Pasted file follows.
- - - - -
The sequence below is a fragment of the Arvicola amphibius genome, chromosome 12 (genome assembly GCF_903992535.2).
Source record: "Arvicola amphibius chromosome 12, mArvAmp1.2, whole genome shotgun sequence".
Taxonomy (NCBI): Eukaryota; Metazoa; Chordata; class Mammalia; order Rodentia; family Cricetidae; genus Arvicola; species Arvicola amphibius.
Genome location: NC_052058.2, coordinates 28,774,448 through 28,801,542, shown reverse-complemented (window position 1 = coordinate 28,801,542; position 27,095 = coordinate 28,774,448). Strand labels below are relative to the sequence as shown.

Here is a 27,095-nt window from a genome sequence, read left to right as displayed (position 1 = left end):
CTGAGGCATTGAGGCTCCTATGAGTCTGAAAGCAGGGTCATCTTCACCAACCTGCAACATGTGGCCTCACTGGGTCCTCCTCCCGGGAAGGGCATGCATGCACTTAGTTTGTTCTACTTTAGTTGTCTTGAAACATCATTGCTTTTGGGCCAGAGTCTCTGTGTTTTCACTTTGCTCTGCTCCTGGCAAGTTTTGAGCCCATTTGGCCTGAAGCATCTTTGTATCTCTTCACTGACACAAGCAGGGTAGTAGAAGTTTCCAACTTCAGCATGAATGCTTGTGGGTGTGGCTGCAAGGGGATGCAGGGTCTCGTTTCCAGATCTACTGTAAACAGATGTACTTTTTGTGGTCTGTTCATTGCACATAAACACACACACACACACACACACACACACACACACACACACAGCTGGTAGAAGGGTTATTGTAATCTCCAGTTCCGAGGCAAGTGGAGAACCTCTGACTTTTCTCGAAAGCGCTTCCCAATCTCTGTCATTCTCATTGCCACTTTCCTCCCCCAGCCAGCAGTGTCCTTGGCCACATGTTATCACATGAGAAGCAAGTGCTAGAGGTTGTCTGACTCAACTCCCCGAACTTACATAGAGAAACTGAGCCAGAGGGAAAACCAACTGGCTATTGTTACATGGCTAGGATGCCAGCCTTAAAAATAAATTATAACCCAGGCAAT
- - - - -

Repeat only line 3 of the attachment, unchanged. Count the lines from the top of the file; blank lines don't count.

Taxonomy (NCBI): Eukaryota; Metazoa; Chordata; class Mammalia; order Rodentia; family Cricetidae; genus Arvicola; species Arvicola amphibius.